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SCIENCE & TECHNOLOGY - October 2019

Oct 2019

Oct 30, 2019

Mars InSight's Mole Has Partially Backed Out of Its Hole

  •  After making progress over the past several weeks digging into the surface of Mars, InSight's mole has backed about halfway out of its hole.
  • Preliminary assessments point to unusual soil conditions on the Red Planet. The international mission team is developing the next steps to get it buried again.
  • Meantime, the lander's seismometer — the Seismic Experiment for Interior Structure, or, SEIS — continues to collect data on marsquakes in order to provide a better understanding of the Mars interior and why Earth and the Red Planet are so different today after sharing similarities billions of years ago.
  • The French space agency, Centre National d'Études Spatiales (CNES) and its partners provided the SEIS instrument to NASA.

US Air Force Space Plane Back On Earth After Two-Year Mission

  •  The US Air Force's mystery space plane is back on Earth, after 780 days in orbit following a record-breaking two-year mission.
  • The X-37B landed at Kennedy Space Centre of National Aeronautics and Space Administration in Florida.
  • The Air Force is mum about what the plane did in orbit after launching aboard a SpaceX rocket in 2017.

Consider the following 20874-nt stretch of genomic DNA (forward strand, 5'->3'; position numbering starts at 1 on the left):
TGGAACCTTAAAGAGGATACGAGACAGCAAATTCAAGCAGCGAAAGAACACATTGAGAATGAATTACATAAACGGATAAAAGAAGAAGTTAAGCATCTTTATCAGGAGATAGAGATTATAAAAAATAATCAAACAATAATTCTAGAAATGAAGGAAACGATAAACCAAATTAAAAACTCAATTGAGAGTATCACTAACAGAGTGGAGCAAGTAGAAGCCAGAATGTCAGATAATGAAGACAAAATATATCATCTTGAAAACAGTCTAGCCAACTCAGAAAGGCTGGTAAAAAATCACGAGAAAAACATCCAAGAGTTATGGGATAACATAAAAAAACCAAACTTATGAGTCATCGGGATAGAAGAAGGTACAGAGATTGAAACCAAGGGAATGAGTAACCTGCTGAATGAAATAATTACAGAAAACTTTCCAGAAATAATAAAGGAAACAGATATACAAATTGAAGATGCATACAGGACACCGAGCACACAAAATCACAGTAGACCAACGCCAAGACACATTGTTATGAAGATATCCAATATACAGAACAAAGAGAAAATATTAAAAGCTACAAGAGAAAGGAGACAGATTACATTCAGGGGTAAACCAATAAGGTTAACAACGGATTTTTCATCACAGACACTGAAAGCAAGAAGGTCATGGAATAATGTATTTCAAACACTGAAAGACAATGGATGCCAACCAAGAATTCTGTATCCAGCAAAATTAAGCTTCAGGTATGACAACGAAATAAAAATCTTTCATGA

• The mission sets a new endurance record for the reusable test vehicle. US officials said that this latest mission has successfully completed its objectives.
  • This was the fifth spaceflight by a vehicle of this sort. No. 6 is planned for 2020 with another launch from Cape Canaveral.

Oct 26, 2019

New VIPER Lunar Rover to Map Water Ice on the Moon

  •  NASA is sending a mobile robot to the South Pole of the Moon to get a close-up view of the location and concentration of water ice in the region and for the first time ever, actually sample the water ice at the same pole where the first woman and next man will land in 2024 under the Artemis program. 
  • NASA's Volatiles Investigating Polar Exploration Rover, or VIPER, is a mobile robot that will roam around the Moon's south pole looking for water ice. 
  • The VIPER mission will give surface-level detail of where the water is, and how much is available for us to use. This will bring us a significant step closer towards NASA's ultimate goal of a sustainable, long-term presence on the Moon – making it possible to eventually explore Mars and beyond.
  • About the size of a golf cart, the Volatiles Investigating Polar Exploration Rover, or VIPER, will roam several miles, using its four science instruments — including a 1-meter drill — to sample various soil environments.
  • Planned for delivery to the lunar surface in December 2022, VIPER will collect about 100 days of data that will be used to inform the first global water resource maps of the Moon. 

CSIR Completes Whole Genome Sequencing Of Over 1000 Indians

  •  The Council of Scientific & Industrial Research (CSIR) has completed Whole Genome Sequencing of 1,008 Indians from different populations across the country under the IndiGen Genome project, a government press release said.
  • The project, implemented by the CSIR-Institute of Genomics and Integrative Biology (IGIB), Delhi and CSIR-Centre for Cellular and Molecular Biology (CCMB), Hyderabad will have applications in a number of areas including predictive and preventive medicine with faster and efficient diagnosis of rare genetic diseases.